Yes the defense was burned for 564 yards, 37 first downs and seven touchdowns, but it held the Wildcats to 2.8 yards per rush, forced three turnovers and recorded six sacks. It also took the fight to Kentucky for four quarters and four OTs before finally winning the fist fight. Some huge hits and big plays from surprising sources were also key factors in the critical victory.
Here are the top to bottom defensive ratings for the Tennessee-Kentucky game. Grades of 90-100 are regarded as championship quality. Grades of 80-89 equate to top 25 worthy, grades of 70-79 are winning marks. Grades of 60-69 are passing but problematical and won't be good enough to defeat a quality opponent. Any grade below 60 is considered failing. Special teams are included among defensive ratings but they aren't factored into the defense's total score. Each score will be followed by a brief comment. Further analysis to follow.
LINEBACKERS (93) From covering receivers to harassing the quarterback to slamming ball carriers to the ground with disregard for their own welfare, Tennessee's LBs were all over the field Saturday. Jerod Mayo, who is having at least an All-SEC season, posted 19 tackles including 11 solo. He also broke up a pass that was intercepted by Ricardo Kemp, and had 1.5 stops behind the line of scrimmage. The ideal MLB for UT's speed defense. Ryan Karl added 10 tackles while Rico McCoy was credited with 9. Ellix Wilson blitzed for an 11-yard sack. As an old football coach of mine used to say these guys are mobile, agile and hostile.
SECONDARY (84) Better than statistics indicate when you measure the overall contributions. For instance: there was Eric Berry with 14 tackles and a couple of near interceptions. Berry's size and strength allows him to play as a linebacker in UT's scheme, but he also has the speed and ability to play any other secondary role from cover corner to free safety. Kemp, who has seen his PT increase, played as part of UT's nickel package and twice sacked Woodson in addition to picking off a defected pass. Starters Jonathan Hefney and DeAngelo Willingham recorded 9 stops each. Nevin McKenzie added six stops including a couple of assists for losses. They gave up too many yards and touchdowns, but they played a major role in stopping the run and pressuring the passer. They didn't allow a pass longer than 40 yards or a run longer than 21. However they did give too much cushion at times.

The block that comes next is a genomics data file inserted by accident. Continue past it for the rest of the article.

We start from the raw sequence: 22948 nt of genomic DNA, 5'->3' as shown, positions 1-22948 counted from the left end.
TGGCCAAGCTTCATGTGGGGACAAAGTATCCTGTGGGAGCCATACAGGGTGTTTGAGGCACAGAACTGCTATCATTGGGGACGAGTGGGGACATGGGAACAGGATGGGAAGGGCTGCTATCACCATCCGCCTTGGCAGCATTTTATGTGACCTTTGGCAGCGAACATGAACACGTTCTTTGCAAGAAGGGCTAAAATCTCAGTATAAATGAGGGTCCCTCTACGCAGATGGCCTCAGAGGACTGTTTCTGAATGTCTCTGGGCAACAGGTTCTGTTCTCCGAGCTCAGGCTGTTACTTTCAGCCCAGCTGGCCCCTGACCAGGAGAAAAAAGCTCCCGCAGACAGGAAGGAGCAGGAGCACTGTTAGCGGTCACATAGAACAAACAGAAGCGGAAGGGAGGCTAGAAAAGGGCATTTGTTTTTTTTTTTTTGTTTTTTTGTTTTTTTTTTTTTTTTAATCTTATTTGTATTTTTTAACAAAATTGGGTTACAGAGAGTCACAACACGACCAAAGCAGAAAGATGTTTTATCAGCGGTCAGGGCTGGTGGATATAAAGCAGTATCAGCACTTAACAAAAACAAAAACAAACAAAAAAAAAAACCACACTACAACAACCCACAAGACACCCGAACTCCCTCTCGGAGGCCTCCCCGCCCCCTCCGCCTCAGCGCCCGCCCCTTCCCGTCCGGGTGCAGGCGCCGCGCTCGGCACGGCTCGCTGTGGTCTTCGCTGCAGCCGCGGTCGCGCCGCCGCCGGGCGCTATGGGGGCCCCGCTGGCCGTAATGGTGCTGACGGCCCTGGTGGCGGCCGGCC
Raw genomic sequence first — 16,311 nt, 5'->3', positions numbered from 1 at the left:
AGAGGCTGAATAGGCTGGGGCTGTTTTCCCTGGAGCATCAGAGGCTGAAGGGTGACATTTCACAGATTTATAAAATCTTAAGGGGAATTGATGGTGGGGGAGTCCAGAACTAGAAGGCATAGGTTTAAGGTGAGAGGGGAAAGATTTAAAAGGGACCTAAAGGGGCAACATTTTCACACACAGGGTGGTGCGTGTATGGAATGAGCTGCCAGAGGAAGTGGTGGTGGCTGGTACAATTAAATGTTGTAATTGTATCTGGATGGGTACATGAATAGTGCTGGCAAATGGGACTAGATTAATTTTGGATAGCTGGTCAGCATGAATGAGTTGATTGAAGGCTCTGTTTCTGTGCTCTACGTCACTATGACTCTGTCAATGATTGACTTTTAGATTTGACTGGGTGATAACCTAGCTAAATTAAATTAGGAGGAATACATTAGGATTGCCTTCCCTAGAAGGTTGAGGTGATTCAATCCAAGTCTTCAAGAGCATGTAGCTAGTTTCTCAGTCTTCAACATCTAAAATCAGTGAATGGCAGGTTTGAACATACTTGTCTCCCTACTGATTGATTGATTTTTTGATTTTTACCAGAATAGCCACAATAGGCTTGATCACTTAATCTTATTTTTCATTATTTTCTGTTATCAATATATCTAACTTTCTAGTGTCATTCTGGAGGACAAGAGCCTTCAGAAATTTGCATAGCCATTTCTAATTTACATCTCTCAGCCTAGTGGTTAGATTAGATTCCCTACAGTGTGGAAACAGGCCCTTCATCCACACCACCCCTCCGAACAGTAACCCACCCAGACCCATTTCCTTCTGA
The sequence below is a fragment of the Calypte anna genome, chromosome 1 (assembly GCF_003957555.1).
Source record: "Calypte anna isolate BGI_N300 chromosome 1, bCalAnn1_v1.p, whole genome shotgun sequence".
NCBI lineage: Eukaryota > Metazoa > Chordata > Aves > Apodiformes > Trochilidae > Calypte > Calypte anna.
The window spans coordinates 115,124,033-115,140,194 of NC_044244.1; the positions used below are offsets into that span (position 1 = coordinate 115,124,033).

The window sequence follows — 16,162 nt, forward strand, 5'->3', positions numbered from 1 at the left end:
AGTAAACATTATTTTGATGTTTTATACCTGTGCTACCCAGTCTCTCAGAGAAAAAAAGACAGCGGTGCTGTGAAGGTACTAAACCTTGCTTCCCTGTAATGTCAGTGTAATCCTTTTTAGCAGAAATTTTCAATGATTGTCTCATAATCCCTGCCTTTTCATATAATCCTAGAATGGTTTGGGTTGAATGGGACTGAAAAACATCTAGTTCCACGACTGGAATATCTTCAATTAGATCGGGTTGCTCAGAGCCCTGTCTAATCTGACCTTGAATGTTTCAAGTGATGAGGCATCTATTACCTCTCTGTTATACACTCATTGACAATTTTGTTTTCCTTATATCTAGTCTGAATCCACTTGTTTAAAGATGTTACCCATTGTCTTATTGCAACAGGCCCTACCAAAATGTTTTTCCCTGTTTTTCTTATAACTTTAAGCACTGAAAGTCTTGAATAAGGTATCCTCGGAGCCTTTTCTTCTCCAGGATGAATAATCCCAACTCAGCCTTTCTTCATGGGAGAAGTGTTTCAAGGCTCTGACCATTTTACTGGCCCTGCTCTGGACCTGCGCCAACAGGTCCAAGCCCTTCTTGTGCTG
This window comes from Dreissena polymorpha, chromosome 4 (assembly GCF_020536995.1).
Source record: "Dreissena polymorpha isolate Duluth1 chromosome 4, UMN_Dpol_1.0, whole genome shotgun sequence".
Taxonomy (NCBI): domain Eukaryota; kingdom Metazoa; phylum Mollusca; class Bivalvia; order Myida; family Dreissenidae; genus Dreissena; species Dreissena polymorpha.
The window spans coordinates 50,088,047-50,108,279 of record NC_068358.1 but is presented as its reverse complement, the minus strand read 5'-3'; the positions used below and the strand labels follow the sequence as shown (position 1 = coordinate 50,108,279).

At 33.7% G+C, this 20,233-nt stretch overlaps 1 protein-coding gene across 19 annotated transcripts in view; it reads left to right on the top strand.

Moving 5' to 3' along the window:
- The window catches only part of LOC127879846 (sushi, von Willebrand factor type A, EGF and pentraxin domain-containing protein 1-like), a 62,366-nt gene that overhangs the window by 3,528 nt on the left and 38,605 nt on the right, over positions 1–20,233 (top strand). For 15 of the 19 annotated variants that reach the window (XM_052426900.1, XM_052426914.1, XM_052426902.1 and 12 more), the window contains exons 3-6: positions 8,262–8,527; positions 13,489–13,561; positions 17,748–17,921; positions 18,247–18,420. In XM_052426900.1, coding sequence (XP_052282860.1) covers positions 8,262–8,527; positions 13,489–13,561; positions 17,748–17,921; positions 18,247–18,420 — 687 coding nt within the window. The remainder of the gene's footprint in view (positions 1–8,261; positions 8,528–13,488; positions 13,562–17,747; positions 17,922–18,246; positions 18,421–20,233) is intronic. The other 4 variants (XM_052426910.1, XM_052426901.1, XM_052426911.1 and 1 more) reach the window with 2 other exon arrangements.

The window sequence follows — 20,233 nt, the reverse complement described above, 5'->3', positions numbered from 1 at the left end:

DEFENSIVE LINE (81) The Tennessee D-line didn't produce a lot of big numbers but it had its share of big moments such as a sack and forced fumble from Demonte Bolden that was recovered by Wes Brown. Robert Ayers had a sack and landed the game's best hit on Cat QB Woodson. Antonio Reynolds added a sack and Xavier Mitchell intercepted a point blank pass that set up a UT score. The biggest play of turned in by a UT D-linemen was produced by Dan "Big Bear" Williams on special teams. This much maligned unit is playing with more energy and confidence. There is still not enough pressure on the passer with blitzing. Of the Vols six sacks Saturday, four went to LBs and DBs. And UT's D-line failed to chalk up a single QB hurry.
OVERALL (85) Okay this score might seem a little high in light of the points Kentucky scored, but 19 of those came in overtime. The Cats have put numbers like that up at home against some such teams as LSU and Florida. What the Vols demonstrated was excellent depth, physical play and plenty of fire. The missing element is more push up the middle and better gap control against the run. As long as UT isn't getting consistent pressure with its down four the DBs have to tighten their coverage or teams will just pass them dizzy.
SPECIAL TEAMS (95) There wasn't a lot of excitement last year when the Vols landed homegrown back Dennis Rogan, but there's plenty of excitement now for the boost the scat-back has given the return game. He added 72 yards in returns Saturday and demonstrated a talent for catching punts in a crowd. Meanwhile UT's kick coverage was as good as it has been all season. Colquitt was getting good height with his punts and distance with his kickoffs. Daniel Lincoln atoned for missing a 47-yard first quarter field goal by hitting a 45-yard attempt just before the half. Of course, the gold star goes to Dan Williams who reached a big paw in the air, slapped down a field goal and saved UT's championship hopes.